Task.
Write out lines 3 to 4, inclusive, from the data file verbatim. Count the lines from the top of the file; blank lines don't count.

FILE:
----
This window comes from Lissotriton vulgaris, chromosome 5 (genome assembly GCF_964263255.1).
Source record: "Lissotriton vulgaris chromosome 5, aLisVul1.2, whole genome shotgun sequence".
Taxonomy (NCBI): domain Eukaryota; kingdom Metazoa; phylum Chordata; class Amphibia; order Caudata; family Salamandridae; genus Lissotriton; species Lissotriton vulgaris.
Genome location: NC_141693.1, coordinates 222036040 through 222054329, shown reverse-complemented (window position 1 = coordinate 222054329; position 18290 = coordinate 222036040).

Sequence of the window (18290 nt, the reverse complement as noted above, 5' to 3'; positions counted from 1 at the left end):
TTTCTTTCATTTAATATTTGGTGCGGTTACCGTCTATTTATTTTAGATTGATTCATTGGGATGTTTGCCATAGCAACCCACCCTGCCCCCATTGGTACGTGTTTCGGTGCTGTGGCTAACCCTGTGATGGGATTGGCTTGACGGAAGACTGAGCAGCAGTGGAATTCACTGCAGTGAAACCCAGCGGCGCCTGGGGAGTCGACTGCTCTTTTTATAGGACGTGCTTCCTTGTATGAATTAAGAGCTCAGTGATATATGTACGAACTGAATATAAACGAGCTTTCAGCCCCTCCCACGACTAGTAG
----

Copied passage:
Taxonomy (NCBI): domain Eukaryota; kingdom Metazoa; phylum Chordata; class Amphibia; order Caudata; family Salamandridae; genus Lissotriton; species Lissotriton vulgaris.
Genome location: NC_141693.1, coordinates 222036040 through 222054329, shown reverse-complemented (window position 1 = coordinate 222054329; position 18290 = coordinate 222036040).